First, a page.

U.S. Steel has unveiled more details about its planned $750 million investment in Gary Works over the next five years, in what's being hailed as a renaissance of the largest integrated steel mill in North America that will be felt in Northwest Indiana for years to come.
For one, the Pittsburgh-based steelmaker could end up pumping even more money than initially announced into "critical steelmaking facilities" at its flagship mill in Gary, which has stretched across seven miles of Lake Michigan shoreline since it was constructed in 1906.
"This announcement is a minimum commitment. As we deploy the $2 billion asset revitalization program in our North American flat-rolled facilities, the amount could very well grow," U.S. Steel spokeswoman Amanda Malkowski said. "The investment covers a wide range of assets, and hundreds of projects, with a strong emphasis on seven critical assets: the four blast furnaces, the steel shop, the casters and the hot strip mill."
With steel prices over $900 a ton, U.S. Steel hopes to complete years of modernization projects without disrupting output at its largest mill, which has a capacity of 7.5 million tons a year.
"This is a complex effort that will be marshaled over a period of years with individual projects of varying size performed by both internal expertise and external contractors — all timed to minimize impact to production," Malkowski said. "This is a major modernization at Gary Works, with investments focused on improving reliability, throughput, quality, cost, and capability."
The massive investment would not add any new jobs beyond temporary work for contractors but would help preserve the 3,875 good-paying steelworker jobs at Gary Works.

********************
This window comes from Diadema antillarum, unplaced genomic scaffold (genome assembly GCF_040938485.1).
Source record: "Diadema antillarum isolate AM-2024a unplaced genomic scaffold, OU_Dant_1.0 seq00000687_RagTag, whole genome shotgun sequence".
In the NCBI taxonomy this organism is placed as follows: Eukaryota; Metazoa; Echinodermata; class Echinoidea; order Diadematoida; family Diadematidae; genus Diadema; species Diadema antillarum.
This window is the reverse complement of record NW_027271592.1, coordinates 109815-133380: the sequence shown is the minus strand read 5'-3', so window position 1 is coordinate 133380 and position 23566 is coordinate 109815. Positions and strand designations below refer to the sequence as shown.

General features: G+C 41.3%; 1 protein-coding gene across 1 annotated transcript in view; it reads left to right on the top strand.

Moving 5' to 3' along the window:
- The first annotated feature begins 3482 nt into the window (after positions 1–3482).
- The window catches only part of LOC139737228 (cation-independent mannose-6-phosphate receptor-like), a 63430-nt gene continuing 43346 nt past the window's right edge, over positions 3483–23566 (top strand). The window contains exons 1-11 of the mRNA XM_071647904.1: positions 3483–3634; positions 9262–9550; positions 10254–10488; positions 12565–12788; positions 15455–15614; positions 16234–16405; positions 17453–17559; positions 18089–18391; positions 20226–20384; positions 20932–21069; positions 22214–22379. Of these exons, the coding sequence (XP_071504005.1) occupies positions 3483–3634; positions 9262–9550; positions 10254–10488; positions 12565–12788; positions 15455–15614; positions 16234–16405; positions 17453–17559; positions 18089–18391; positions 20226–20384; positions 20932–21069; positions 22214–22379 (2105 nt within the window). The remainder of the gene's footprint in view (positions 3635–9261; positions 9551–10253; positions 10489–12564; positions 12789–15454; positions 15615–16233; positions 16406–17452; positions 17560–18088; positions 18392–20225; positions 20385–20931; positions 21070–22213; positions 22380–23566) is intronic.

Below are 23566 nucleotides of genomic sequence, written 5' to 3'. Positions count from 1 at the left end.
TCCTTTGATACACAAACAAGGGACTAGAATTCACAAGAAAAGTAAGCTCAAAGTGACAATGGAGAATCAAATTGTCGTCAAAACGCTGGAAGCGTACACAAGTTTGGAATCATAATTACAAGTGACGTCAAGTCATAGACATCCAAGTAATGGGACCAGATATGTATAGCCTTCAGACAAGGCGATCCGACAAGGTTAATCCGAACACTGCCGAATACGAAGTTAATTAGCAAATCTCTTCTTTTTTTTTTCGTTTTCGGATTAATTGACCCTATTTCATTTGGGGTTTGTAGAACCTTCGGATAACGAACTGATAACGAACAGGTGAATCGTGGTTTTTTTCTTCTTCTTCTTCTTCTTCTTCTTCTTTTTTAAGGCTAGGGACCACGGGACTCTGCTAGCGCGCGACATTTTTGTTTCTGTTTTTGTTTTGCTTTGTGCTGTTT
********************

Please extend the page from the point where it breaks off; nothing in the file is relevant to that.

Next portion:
"This news couldn’t have come at a better time as we continue to persevere in the progress of our great city," Gary Common Council President Ronald Brewer said. "This multi-million dollar investment demonstrates U.S. Steel’s renewed commitment to its workers and to the city of Gary, and we look forward to strengthening this relationship for the betterment of our great community.”
U.S. Steel turned just its second annual profit in the last eight years last year as market conditions improved after a huge downturn in the steel industry that led to thousands of steelworker layoffs nationwide, including U.S. Steel's decision to give pink slips to 25 percent of its nonunion staff.
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But prices have rebounded, especially after the Section 232 tariffs of 25 percent have raised the price of cheap foreign steel.
The company decided to invest $2 billion in modernizing its operations, after parting ways with former CEO Mario Longhi, who was widely faulted for putting off maintenance and capital investments, which left U.S. Steel unable to capitalize off rising steel prices. The steelmaker, one of Northwest Indiana's largest employers, posted a stunning, unexpected $180 million loss in the first quarter of last year, at a time when market conditions were finally favorable again, leading Longhi to step down shortly after.
Current U.S. Steel CEO David Burritt pledged not to make the same mistake and visited Gary Works last week to hail a massive investment expected to bring about the mill's revival.
“The city of Gary and U.S. Steel have had a partnership for well over one hundred years," state Sen. Eddie Melton, D-Gary, said. "The investment that the company announced today represents a continuation of that partnership for many years to come. The announced renovation and expansion of Gary Works will have far-reaching benefits, not only for the company, but for the employees, the City of Gary, the Region, and the entire state.”
At a time when a dwindling number of integrated steel mills are still cranking out metal in the United States, the investment bodes well for the longevity and stability of Gary Works, said state Sen. Lonnie Randolph, D-East Chicago.
“U.S. Steel’s announcement to invest $750 million in the Gary Works facility is a reaffirmation of a commitment made 110 years ago," he said. "Declaration is a promise to be around for another century."
Though it no longer employs anywhere close to the 30,000 steelworkers it once did, what's good for Gary Works is good for Northwest Indiana, state Sen. Frank Mrvan, D-Hammond, said.
“I am extremely happy that the steel industry is alive and well in Northwest Indiana," Mrvan said. "This announcement will ensure that steel production will have a major presence in this part of the state for many more years. The continuing impact of investments such as this at Gary Works, will ripple throughout the Region.”